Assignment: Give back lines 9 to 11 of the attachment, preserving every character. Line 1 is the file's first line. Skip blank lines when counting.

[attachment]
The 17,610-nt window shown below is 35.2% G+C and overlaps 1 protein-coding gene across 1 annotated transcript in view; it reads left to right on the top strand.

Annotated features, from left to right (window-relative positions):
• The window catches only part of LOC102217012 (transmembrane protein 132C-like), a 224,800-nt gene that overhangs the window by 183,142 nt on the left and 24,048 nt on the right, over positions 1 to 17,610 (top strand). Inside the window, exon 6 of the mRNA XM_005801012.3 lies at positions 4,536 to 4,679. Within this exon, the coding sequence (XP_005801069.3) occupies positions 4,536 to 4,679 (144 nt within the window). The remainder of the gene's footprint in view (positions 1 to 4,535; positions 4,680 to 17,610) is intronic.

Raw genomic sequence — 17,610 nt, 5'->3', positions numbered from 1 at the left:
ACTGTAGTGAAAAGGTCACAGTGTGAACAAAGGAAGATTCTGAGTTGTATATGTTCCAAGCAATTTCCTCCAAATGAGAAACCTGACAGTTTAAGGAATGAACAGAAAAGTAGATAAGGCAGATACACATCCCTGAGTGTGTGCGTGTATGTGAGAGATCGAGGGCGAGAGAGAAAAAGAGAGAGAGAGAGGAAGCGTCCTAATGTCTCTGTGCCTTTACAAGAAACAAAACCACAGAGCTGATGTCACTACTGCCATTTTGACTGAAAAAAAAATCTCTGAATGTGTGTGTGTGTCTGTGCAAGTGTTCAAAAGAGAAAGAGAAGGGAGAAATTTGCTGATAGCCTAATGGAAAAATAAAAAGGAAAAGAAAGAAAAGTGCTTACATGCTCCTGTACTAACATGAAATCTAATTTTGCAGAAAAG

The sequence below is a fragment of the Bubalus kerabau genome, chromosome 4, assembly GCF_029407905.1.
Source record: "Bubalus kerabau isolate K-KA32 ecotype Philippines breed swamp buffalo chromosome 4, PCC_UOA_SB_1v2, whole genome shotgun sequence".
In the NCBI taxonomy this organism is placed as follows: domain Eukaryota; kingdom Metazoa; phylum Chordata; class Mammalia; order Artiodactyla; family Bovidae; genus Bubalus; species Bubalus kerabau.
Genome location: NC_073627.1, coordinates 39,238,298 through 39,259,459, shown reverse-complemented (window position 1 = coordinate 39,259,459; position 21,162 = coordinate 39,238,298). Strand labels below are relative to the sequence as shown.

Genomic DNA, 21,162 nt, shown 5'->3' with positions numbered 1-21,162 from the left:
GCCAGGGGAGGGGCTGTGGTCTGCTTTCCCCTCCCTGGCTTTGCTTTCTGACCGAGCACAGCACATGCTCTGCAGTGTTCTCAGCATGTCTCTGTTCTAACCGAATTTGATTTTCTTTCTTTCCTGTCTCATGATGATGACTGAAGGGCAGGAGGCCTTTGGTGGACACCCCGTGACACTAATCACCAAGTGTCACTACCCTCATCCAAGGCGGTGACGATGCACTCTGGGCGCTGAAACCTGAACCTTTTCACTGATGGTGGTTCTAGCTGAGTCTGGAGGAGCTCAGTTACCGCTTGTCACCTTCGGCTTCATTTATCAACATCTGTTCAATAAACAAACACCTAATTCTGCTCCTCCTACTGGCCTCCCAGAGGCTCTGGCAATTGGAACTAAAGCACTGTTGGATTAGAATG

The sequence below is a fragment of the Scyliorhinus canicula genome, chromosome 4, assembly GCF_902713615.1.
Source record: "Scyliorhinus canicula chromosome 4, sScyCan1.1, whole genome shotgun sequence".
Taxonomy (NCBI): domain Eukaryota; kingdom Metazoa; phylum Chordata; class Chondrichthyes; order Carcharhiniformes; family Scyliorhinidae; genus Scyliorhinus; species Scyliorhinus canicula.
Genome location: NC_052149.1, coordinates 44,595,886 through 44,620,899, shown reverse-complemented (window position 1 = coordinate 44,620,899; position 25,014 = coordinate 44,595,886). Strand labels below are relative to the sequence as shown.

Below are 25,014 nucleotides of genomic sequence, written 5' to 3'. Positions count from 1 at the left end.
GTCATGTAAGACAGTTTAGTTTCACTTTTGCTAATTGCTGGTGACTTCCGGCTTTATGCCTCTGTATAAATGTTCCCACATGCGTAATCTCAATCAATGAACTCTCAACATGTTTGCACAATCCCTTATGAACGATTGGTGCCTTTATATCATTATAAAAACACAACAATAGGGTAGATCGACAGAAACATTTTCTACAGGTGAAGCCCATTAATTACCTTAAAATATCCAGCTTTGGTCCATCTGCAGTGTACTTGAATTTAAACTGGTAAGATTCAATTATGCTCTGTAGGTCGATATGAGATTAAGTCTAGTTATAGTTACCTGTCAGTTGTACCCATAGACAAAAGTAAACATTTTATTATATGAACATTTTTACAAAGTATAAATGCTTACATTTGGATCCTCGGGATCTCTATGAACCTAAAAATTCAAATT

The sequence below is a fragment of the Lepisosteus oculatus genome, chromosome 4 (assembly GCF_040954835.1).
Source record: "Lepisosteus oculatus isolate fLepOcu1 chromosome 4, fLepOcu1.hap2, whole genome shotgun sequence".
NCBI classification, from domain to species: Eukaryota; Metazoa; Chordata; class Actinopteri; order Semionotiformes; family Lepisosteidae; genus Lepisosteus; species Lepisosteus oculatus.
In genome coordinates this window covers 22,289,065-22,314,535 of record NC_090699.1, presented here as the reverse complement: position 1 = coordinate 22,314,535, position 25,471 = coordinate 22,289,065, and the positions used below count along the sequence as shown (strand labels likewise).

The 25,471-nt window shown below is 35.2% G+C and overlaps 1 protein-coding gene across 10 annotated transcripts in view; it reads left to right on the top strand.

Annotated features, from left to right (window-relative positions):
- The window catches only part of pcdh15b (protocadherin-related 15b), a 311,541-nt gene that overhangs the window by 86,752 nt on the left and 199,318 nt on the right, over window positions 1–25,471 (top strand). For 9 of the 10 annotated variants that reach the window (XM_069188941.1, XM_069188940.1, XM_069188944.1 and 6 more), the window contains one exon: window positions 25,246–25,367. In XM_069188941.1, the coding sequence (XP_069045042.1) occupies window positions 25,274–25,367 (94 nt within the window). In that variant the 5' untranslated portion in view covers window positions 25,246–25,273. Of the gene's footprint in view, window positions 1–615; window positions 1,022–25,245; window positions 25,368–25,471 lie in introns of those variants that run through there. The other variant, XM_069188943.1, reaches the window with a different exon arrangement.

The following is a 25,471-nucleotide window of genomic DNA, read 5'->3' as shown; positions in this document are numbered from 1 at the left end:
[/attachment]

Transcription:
Genome location: NC_073627.1, coordinates 39,238,298 through 39,259,459, shown reverse-complemented (window position 1 = coordinate 39,259,459; position 21,162 = coordinate 39,238,298). Strand labels below are relative to the sequence as shown.

Genomic DNA, 21,162 nt, shown 5'->3' with positions numbered 1-21,162 from the left:
GCCAGGGGAGGGGCTGTGGTCTGCTTTCCCCTCCCTGGCTTTGCTTTCTGACCGAGCACAGCACATGCTCTGCAGTGTTCTCAGCATGTCTCTGTTCTAACCGAATTTGATTTTCTTTCTTTCCTGTCTCATGATGATGACTGAAGGGCAGGAGGCCTTTGGTGGACACCCCGTGACACTAATCACCAAGTGTCACTACCCTCATCCAAGGCGGTGACGATGCACTCTGGGCGCTGAAACCTGAACCTTTTCACTGATGGTGGTTCTAGCTGAGTCTGGAGGAGCTCAGTTACCGCTTGTCACCTTCGGCTTCATTTATCAACATCTGTTCAATAAACAAACACCTAATTCTGCTCCTCCTACTGGCCTCCCAGAGGCTCTGGCAATTGGAACTAAAGCACTGTTGGATTAGAATG